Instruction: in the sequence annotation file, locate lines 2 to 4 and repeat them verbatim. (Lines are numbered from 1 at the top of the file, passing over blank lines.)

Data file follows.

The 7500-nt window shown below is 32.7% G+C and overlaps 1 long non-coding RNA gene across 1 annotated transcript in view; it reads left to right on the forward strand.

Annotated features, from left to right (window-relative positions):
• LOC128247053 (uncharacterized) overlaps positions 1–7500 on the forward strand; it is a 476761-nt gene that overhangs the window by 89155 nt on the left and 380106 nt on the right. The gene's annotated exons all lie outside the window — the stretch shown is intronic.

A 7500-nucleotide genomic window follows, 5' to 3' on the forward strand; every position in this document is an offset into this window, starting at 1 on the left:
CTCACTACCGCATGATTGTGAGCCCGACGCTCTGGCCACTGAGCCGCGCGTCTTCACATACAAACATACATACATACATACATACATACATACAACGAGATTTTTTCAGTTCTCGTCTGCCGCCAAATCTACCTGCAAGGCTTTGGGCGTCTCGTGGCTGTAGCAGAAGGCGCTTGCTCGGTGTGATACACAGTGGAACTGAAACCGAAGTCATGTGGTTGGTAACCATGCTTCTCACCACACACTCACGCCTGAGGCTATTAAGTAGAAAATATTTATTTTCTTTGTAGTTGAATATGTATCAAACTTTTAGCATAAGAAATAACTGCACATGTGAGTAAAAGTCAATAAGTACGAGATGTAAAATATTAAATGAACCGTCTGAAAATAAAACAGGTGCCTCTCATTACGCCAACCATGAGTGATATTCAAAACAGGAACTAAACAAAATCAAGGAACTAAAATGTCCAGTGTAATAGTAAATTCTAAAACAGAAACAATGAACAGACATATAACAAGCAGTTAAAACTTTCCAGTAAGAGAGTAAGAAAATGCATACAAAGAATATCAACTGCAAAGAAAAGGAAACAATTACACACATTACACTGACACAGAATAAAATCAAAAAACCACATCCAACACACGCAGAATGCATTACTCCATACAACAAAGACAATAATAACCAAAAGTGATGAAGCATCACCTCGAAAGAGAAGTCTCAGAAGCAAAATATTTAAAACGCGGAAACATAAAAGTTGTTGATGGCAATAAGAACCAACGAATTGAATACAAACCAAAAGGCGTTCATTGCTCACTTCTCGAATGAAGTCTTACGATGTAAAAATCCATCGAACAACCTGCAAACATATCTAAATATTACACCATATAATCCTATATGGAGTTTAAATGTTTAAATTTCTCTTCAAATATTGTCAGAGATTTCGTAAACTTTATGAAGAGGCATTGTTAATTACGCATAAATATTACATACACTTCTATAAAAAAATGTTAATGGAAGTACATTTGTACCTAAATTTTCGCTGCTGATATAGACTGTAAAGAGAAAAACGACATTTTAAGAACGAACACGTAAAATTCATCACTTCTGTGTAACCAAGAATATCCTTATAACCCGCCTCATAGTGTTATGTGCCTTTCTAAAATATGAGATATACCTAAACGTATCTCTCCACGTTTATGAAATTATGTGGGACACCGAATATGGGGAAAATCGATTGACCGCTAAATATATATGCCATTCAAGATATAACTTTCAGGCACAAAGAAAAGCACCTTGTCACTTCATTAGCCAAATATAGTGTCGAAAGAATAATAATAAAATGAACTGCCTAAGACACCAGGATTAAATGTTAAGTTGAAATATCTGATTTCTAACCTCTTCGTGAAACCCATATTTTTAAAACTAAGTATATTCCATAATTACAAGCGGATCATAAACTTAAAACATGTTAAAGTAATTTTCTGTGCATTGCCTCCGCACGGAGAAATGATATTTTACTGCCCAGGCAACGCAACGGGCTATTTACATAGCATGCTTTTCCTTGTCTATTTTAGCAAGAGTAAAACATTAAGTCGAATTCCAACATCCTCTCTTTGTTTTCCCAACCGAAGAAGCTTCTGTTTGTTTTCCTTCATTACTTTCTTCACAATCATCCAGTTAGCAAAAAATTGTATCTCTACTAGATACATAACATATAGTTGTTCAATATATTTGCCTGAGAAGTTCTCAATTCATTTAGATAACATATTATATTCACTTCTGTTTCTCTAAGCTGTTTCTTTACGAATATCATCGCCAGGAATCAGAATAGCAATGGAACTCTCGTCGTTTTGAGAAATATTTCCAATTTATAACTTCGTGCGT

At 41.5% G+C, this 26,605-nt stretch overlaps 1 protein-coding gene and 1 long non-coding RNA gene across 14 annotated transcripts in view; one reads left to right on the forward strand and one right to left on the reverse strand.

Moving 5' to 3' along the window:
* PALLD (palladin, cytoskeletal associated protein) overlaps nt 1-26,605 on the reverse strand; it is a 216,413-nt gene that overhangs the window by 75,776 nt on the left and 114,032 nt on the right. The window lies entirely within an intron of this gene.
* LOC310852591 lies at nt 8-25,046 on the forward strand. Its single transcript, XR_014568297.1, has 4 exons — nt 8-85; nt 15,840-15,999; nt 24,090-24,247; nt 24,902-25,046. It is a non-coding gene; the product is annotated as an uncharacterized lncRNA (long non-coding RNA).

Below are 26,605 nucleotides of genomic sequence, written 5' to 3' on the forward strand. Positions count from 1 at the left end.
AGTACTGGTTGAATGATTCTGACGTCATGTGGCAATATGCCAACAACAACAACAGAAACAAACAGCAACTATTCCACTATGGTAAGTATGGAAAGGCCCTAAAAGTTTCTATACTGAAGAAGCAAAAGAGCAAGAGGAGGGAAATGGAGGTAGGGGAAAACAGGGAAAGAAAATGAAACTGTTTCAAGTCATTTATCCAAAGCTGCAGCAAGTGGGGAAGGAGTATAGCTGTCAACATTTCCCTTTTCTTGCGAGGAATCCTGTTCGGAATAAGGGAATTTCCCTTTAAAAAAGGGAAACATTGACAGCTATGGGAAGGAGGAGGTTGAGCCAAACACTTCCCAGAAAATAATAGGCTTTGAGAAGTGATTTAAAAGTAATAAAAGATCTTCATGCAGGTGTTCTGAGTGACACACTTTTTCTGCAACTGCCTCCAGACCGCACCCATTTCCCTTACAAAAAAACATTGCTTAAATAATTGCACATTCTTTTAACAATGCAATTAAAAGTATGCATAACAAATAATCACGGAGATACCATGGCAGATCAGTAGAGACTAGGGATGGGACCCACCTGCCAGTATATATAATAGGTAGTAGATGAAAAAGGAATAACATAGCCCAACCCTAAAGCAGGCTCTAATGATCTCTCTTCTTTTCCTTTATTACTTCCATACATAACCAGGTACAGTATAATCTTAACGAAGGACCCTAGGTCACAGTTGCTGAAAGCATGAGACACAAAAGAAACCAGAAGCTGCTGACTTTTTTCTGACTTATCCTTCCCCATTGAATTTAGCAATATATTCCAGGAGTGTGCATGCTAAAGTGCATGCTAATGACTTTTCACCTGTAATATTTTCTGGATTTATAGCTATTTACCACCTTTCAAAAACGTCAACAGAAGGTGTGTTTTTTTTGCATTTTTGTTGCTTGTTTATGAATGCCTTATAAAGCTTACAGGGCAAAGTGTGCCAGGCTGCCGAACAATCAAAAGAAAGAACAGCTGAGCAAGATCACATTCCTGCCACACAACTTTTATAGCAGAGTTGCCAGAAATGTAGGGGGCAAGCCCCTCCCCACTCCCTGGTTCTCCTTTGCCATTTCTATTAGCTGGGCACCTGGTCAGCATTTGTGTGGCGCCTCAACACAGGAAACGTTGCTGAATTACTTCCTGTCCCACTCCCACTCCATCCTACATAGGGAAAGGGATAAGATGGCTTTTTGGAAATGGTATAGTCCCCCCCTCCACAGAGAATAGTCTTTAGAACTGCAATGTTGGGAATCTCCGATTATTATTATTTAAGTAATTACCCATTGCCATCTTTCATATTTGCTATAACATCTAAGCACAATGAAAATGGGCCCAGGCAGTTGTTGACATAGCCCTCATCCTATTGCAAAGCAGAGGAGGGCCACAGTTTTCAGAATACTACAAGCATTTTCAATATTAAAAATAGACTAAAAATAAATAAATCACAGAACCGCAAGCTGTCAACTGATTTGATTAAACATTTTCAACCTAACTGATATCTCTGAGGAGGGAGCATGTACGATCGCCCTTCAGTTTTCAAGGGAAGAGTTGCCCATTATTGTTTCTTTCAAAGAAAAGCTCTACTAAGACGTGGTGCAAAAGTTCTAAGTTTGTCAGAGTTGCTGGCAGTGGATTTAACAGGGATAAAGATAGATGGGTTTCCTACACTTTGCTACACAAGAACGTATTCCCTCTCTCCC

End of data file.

Annotated features, from left to right (window-relative positions):
• LOC128247053 (uncharacterized) overlaps positions 1–7500 on the forward strand; it is a 476761-nt gene that overhangs the window by 89155 nt on the left and 380106 nt on the right. The gene's annotated exons all lie outside the window — the stretch shown is intronic.

A 7500-nucleotide genomic window follows, 5' to 3' on the forward strand; every position in this document is an offset into this window, starting at 1 on the left: